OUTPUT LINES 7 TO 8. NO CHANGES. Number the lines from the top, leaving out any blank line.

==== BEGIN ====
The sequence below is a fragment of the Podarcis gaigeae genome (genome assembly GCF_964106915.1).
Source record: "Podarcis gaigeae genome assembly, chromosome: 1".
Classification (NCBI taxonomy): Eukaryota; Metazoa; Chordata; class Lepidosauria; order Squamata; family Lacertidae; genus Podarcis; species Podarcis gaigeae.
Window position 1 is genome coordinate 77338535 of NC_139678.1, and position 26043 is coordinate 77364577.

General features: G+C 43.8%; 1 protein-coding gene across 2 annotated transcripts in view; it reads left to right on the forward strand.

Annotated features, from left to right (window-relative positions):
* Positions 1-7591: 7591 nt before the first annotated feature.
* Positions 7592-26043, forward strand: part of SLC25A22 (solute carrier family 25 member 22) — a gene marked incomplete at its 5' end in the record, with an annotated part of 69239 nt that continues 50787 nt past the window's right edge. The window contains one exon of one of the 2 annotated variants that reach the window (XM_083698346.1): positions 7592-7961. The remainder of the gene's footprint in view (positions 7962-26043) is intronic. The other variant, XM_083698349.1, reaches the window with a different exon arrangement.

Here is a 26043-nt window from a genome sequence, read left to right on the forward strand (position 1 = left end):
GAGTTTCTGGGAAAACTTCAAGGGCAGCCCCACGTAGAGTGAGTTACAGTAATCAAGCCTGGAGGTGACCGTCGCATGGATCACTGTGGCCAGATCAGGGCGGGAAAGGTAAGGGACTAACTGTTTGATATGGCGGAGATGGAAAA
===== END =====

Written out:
* Positions 1-7591: 7591 nt before the first annotated feature.
* Positions 7592-26043, forward strand: part of SLC25A22 (solute carrier family 25 member 22) — a gene marked incomplete at its 5' end in the record, with an annotated part of 69239 nt that continues 50787 nt past the window's right edge. The window contains one exon of one of the 2 annotated variants that reach the window (XM_083698346.1): positions 7592-7961. The remainder of the gene's footprint in view (positions 7962-26043) is intronic. The other variant, XM_083698349.1, reaches the window with a different exon arrangement.